People tend to forget that the Golden Globes also honor TV. Those people evidently include the Hollywood Foreign Press Association; as I write, their main nominations web page includes only film noms. See their press release for the full list–scroll down, natch, for TV.
But TV is more central to the Globes than usual this year, if not for pleasant reasons. NBC is scheduled to air the awards next month, but the writers’ strike means that there will be no one to write the banter. (There’s been talk that the guild might give the show a waiver, allowing writers to work on it, but that would be a silly concession for a striking union to make.)
OK, fine: just get everyone a little drunker than usual, and the awards may be entertaining anyway. The other problem, though, is that actors may refuse to cross a picket line if the writers picket–and again, why in the world wouldn’t they? So NBC is facing two bad options:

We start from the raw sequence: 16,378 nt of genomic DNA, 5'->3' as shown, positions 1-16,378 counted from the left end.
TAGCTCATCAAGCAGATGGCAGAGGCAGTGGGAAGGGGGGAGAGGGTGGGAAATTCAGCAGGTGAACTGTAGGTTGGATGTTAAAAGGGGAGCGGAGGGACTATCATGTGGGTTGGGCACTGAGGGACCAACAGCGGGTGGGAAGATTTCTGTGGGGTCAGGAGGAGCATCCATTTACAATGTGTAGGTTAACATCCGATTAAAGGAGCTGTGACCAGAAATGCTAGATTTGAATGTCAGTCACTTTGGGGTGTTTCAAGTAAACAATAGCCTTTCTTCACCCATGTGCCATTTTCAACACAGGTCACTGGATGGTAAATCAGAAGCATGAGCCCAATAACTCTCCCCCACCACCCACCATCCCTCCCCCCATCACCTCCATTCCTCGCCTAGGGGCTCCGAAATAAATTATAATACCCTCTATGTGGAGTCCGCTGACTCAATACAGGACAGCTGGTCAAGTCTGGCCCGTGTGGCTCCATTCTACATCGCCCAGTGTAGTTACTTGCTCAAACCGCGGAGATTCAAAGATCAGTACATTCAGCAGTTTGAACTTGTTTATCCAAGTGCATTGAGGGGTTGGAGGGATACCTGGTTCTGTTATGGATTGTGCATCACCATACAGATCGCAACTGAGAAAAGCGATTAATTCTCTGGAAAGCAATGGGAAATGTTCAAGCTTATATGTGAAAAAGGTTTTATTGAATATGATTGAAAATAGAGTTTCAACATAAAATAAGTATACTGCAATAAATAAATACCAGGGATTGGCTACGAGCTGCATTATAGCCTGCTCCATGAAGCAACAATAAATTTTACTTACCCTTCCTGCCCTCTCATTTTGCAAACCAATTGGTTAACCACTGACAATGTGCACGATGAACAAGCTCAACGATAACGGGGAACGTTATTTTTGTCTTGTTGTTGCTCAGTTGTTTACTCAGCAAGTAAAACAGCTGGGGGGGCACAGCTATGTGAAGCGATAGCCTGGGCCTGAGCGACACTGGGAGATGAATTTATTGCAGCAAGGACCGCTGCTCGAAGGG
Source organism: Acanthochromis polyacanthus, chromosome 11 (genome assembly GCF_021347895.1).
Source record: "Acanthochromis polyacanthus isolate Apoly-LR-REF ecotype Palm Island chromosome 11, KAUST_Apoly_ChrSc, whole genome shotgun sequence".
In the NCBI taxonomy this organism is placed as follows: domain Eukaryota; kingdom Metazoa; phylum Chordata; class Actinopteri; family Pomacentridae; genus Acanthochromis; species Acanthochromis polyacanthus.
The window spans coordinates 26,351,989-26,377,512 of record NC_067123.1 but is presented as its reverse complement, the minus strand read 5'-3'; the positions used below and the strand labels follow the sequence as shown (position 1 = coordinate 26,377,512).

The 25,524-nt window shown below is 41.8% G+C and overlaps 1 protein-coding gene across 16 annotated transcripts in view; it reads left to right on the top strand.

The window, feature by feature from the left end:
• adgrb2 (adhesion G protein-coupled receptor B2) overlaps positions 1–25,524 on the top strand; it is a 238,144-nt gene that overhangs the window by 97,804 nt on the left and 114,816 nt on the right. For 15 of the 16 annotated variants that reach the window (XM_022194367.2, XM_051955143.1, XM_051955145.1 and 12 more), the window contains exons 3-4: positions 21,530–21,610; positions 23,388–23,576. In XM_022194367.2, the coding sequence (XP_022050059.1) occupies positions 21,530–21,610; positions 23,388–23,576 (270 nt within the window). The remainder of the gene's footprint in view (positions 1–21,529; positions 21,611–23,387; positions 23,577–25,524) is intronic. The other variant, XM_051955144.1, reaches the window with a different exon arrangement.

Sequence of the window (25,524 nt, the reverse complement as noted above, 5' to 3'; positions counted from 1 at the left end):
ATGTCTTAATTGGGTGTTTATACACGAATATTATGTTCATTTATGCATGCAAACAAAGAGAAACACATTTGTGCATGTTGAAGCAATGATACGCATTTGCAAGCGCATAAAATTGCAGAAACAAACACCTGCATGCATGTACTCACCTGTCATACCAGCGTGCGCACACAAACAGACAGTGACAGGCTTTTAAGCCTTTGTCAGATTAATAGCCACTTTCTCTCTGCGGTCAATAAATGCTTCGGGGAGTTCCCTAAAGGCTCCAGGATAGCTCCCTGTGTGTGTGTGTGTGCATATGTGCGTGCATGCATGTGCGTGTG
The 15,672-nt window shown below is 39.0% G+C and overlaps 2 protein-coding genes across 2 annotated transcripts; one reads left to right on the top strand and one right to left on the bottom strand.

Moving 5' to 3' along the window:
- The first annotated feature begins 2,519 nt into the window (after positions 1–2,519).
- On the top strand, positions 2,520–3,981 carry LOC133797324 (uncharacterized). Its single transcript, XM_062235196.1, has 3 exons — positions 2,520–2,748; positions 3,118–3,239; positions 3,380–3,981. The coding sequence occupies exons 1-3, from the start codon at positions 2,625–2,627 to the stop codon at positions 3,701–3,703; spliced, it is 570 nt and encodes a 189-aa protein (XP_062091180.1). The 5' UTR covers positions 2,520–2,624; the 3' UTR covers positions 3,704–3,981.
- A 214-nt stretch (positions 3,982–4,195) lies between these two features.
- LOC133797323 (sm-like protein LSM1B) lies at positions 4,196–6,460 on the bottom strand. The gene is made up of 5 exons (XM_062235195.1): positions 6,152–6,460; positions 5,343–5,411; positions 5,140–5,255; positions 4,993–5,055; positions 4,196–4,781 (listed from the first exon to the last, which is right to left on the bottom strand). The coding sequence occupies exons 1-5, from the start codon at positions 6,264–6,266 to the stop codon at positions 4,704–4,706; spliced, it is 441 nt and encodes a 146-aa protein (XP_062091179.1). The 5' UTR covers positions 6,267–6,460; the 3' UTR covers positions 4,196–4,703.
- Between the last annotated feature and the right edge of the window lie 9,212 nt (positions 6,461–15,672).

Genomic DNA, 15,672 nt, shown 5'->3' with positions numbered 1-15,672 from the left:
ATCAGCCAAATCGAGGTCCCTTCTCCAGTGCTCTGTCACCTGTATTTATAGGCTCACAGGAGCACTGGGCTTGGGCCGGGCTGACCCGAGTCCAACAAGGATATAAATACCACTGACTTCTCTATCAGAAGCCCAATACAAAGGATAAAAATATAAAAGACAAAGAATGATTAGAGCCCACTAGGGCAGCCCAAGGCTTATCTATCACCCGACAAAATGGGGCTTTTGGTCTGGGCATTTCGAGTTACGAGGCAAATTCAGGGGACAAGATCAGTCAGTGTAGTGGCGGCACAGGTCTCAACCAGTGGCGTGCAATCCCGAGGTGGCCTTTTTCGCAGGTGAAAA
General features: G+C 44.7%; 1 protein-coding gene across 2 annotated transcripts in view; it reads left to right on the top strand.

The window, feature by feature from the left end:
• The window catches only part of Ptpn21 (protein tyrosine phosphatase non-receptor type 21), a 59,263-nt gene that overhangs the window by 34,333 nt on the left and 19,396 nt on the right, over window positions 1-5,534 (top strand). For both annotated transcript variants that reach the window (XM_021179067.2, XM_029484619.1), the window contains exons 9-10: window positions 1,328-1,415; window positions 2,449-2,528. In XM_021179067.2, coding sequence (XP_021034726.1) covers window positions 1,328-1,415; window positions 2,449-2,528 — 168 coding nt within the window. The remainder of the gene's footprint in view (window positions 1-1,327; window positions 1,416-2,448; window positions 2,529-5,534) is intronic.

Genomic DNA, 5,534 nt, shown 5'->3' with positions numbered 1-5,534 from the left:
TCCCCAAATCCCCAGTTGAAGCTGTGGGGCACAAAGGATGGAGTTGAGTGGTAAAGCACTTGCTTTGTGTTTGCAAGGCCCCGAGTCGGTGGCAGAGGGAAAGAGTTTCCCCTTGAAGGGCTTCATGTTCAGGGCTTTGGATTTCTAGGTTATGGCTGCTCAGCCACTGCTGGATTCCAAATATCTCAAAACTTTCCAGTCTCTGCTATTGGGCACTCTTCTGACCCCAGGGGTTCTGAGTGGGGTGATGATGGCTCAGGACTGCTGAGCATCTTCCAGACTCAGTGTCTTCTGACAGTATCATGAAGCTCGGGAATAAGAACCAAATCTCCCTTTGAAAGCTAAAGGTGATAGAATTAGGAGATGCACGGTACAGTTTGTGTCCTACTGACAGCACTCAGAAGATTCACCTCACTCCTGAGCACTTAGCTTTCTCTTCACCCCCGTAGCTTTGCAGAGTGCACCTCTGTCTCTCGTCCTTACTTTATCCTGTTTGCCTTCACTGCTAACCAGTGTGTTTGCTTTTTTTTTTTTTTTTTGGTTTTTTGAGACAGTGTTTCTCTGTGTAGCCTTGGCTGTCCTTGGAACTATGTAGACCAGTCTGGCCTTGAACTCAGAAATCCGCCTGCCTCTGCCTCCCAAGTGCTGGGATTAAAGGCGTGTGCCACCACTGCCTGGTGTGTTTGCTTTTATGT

(1) The awards don’t go on.
(2) The awards do go on — and are excruciatingly lame, or feature no stars, or feature plenty of stars, all of whom use their acceptance speeches to support the writers and bash NBC and the rest of its network peers in prime time.
Which is worse? I have no idea. But just for chuckles, let’s consider the actual nominations. The Globes are known for recognizing new shows quickly, and this year, Mad Men, The Tudors, Damages, Pushing Daisies and Californication all felt the love. (I’d have swapped out the latter, or Entourage, for Flight of the Conchords; but I’m not Hollywood, I’m not foreign and I’m barely press.) In addition, there was big love for Big Love, nommed for best drama–while The Sopranos, in its gold-watch season, was not. Lee Pace, Anna Friel and Rose Byrne were among the newbies noted in acting categories.
Well, if they can’t pull off a show on TV, maybe they can all get together and webcast it. Of course, there’s no money in the Internet, right, NBC?